I won't trust the bike for at least 100 miles, but it's good to have it back again.  The second gear sure feels different.  It's much better not having that big jump anymore.

 

So I think I'm done here - finally.

:ride:

 

 

B

I thought that it might be helpful to somebody out there to go over my experience putting my XR650L engine in the frame this evening.  It was way easier than I expected it to be - maybe even easier than getting that regulator connector apart. :rant:

 

I want to thank Steve for the good hints on how to do it - that's Steve of Steve's House of Honda XR650L parts, or whatever he's calling it lately. :thumbsup:

 

The first hint was to have it at the same height as where it would be in the frame, right next to the bike.  The second hint was to put the shifter on and hold it by the shifter in my left hand and the right exhaust port in my right hand.  I just kind of stood above it and lifted it over to the frame.  I had put a rag across the bottom frame rails for protection and Steve recommended a piece of cardboard on the front downtube, but I zip-tied a rag there to minimize scratching.  The bottom of the engine was closer to the center while the top was bumping into the frame.

 

I used a large crowbar to work the engine around a bit and get the rear motor mount to line up.  The top had to get under the frame rail before it lined up right, but a little lifting with the crowbar and a little pushing had it fall into place in a few minutes.  I had all of the engine bolts laid out where they would be handy and slid all of the big ones in from the left side.  Lifting up a little with the crowbar had the hole lined up good enough to get the bolt most of the way through, then a little pushing from the other side had it through.  I used a plastic hammer a couple of times to get bolts all the way in.  Note that I had each set of bolts and/or spacers in separate marked ziploc bags so that there would be no confusion at all as to which bold went where.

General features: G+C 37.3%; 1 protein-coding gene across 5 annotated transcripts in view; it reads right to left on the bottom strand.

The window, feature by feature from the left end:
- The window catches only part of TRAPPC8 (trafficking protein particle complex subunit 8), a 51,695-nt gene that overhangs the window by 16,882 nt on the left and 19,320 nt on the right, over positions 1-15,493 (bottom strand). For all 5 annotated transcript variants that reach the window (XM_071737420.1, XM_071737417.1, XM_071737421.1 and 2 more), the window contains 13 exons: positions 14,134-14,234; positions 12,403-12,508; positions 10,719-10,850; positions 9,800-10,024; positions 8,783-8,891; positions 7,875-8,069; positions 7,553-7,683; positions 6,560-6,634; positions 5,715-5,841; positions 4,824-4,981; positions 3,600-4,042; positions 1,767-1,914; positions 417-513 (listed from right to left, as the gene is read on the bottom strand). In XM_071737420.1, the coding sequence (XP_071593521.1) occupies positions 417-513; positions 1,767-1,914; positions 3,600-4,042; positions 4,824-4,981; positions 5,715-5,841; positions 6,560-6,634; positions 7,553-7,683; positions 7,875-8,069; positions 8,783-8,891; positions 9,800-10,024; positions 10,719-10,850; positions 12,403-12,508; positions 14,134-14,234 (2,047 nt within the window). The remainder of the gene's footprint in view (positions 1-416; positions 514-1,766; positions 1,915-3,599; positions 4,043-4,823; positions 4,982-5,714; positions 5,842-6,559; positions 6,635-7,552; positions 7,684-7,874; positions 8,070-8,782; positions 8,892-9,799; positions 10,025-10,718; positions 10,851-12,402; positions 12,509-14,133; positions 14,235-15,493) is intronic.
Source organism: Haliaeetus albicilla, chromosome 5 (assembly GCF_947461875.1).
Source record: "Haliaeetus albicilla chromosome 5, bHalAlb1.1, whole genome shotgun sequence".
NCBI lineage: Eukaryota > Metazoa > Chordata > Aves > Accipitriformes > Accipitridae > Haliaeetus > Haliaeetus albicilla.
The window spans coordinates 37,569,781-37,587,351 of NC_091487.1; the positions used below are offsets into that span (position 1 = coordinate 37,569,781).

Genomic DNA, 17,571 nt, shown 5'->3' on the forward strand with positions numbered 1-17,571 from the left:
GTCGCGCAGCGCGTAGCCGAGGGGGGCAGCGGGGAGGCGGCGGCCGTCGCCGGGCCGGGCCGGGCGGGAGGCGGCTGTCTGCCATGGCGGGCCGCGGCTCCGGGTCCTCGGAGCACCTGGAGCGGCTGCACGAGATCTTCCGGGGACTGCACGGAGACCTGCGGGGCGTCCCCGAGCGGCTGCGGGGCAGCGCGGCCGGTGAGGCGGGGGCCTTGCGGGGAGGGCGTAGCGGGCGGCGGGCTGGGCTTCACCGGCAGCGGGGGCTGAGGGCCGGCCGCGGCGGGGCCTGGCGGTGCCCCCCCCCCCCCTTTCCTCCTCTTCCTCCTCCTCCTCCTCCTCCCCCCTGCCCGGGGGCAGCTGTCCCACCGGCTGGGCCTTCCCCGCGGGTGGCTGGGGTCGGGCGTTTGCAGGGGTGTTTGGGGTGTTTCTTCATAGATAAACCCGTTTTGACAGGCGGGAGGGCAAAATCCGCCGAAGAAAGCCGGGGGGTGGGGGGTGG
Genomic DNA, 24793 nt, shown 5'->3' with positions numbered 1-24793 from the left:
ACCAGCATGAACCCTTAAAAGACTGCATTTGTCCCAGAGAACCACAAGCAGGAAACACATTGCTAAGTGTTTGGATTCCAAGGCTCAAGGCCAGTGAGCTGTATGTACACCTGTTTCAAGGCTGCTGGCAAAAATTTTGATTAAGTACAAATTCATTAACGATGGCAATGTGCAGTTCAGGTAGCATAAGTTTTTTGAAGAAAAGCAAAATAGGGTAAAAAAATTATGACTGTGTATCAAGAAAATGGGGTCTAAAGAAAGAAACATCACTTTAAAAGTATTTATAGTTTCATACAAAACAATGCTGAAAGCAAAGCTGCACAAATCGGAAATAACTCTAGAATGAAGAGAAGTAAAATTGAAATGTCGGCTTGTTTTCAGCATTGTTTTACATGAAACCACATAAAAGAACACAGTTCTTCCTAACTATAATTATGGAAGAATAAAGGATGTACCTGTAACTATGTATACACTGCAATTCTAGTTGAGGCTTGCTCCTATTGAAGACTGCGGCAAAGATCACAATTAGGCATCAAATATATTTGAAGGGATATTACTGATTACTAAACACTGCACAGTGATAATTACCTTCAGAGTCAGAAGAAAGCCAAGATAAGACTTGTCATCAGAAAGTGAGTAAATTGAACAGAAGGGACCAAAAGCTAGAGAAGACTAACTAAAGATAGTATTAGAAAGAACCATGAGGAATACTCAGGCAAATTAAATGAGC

The front motor mount was easy enough to line up, but it has those two metal spacers and the weight of the engine was keeping me from getting the left one (the first one) into place.  I grabbed a big screwdriver, in addition to the crowbar under the engine, and sort of pried the engine to the right until I could slip the spacer in there.  Once the bolt was half-way in, the other spacer was easy to get into place and now I had the two lower motor mounts in place.

 

The other three mounts were all brackets that required virtually no adjustment at all.  I just had to figure out which side should be the outside on each of them.  The brackets at the front that connect to the downtube are marked with L and R to get them in the right place.  Those two bend in about 1-2 mm and have to be put in the right position.  If you can see the R on the right side and the L on the left side it's in there correctly.

 

So now I have all of the bolts and brackets holding the engine in place.  I didn't tighten any of them yet and won't until all of the oil lines are in place.  Who knows if I might have to loosen something before I'm done.

 

My goal is to be riding it by the weekend, but I'm trying to take my time and get everything else done right.

 

I was going to photograph the whole process and ended up not even thinking of the camera until it was all in place.  That wooden thing on the other side of the motorcycle is where the engine was sitting when I moved it to the frame.

 

Once I have all electrical connections in place and all oil lines where they go, the rest will be easy, since I've dealt with all the rest multiple times in the past.

 

If you have other useful hints, please post them here.

 

 

EngineInstall_zpsgtxnsjuv.jpg

Thank you for the info, I'll be doing my 600 soon.